Lawmakers or law breakers? Councilman weighs in on campaign sign - WDRB 41 Louisville News

Lawmakers or law breakers? Councilman weighs in on campaign signs

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LOUISVILLE, Ky. (WDRB) -- Look alongside any major road and down any neighborhood street and chances are you’ll find several political signs. It’s that time of year to see them on almost every street corner. But not all signs are created equal.

"Politicians and candidates quite often do it unknowingly,” said Dan Tafel, council member in Rolling Fields. He says signs are being illegally placed throughout the city, like one put up for Mark Gaston who’s running for Family Court Judge. His sign is near the on-ramp to Interstate 264.

"It is illegal to put it in these public right-of-ways,” he said, “and it does cost the tax payers money, in removal, and damage to mowing equipment for both neighborhood cities as well as the state."

Several other signs, in support of Geoffrey Morris for Metro Council, were placed between the sidewalk and the highway. That's the public right-of-way, according to city ordinance and state statute, where they're not allowed.

"The city definitely says you cannot put them within three, approximately three to five yards depending upon whether it's a county road or a city road," said Tafel.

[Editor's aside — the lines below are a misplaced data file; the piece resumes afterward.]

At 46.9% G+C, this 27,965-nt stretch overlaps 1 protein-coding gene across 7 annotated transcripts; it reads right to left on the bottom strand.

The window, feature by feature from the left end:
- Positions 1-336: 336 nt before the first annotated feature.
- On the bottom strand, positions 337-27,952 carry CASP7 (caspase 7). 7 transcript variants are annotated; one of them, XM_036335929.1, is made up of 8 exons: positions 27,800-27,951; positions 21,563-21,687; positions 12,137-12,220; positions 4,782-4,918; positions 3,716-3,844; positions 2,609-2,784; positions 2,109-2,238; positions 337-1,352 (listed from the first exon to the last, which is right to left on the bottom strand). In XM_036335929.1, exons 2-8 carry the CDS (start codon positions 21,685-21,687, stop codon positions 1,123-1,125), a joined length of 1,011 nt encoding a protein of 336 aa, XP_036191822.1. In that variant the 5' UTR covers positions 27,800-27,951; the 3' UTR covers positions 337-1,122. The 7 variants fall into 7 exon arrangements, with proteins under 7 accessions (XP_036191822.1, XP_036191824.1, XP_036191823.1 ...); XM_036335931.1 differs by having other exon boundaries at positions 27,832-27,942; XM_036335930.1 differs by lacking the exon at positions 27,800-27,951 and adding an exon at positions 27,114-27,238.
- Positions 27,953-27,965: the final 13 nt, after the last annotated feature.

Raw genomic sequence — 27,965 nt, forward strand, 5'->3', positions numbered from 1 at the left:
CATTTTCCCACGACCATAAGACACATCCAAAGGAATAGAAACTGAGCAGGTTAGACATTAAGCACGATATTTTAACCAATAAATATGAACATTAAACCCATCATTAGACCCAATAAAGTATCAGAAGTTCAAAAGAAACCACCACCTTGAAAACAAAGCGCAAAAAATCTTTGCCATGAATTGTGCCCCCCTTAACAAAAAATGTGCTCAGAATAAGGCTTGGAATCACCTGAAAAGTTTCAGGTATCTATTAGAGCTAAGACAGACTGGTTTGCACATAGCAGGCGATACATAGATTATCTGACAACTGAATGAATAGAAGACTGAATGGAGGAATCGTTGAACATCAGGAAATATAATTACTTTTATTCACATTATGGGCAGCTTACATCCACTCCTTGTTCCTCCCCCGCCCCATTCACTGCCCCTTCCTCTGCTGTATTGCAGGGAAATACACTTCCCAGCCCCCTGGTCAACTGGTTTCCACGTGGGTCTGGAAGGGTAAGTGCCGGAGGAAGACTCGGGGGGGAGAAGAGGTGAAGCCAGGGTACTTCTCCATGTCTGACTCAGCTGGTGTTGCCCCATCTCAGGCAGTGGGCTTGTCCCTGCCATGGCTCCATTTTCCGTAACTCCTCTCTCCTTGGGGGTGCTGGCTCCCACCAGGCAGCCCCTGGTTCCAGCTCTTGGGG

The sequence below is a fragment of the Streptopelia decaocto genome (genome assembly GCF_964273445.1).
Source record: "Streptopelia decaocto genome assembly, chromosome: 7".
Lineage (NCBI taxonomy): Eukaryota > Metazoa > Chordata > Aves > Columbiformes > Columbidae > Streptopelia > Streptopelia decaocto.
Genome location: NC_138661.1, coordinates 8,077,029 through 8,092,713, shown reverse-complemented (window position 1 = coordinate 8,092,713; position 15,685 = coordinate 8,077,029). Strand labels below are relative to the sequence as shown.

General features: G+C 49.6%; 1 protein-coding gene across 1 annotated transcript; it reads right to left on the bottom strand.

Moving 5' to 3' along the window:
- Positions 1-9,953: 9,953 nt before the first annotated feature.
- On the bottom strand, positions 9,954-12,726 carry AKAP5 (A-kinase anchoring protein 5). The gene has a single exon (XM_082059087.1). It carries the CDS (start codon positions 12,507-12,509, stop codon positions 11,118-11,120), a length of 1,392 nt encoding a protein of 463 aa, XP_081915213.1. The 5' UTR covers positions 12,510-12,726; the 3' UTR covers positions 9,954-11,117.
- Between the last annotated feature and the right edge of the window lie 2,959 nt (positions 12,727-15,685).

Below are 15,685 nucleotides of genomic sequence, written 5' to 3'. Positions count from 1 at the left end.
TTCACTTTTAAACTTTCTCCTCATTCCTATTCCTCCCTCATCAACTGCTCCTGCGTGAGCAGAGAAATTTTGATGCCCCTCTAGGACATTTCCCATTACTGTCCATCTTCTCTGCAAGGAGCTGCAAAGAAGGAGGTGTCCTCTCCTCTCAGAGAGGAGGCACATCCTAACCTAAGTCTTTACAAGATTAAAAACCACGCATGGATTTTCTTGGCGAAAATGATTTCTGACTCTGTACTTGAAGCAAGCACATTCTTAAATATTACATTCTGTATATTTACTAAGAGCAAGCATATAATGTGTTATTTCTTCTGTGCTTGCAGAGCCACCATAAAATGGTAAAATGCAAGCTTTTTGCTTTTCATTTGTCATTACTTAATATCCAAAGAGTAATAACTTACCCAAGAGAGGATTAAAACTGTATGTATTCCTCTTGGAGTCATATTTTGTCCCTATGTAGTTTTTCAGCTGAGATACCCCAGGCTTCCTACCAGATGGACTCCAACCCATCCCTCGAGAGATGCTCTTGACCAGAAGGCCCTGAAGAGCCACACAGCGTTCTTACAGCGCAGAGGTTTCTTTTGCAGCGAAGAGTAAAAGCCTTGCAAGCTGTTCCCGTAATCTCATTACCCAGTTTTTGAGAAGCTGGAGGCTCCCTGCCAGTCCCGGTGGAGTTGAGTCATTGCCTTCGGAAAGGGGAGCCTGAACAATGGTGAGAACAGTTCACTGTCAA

So are they lawmakers, or law breakers? That's the question Tafel is asking on Facebook. He created a page on Monday to try to stop campaigns from placing signs illegally around Louisville.

"I would say, just make your campaign workers aware of what the rules and what the laws are understand that it's not always attractive to put your signs up everywhere,” he said. “I think everyone has a perfect right to freedom of expression to put it in your front yard, but also putting it on taxpayers' publicly maintained property, it's not right."

Tafel, who's a council member in Rolling Fields, knows some of these candidates and says his frustration is not a personal attack. "I just think a lot of times they're not aware that their signs are being placed by campaign workers in positions like this, so it's just an awareness issue to make them aware and also citizens aware."

WDRB's Ryan Cummings reached out to Gaston and Morris on Facebook about their signs, but have not heard back. Louisville Metro Public Works says if people file a complaint, workers will remove the signs, which by law, are not allowed to be up for more than 30 days.

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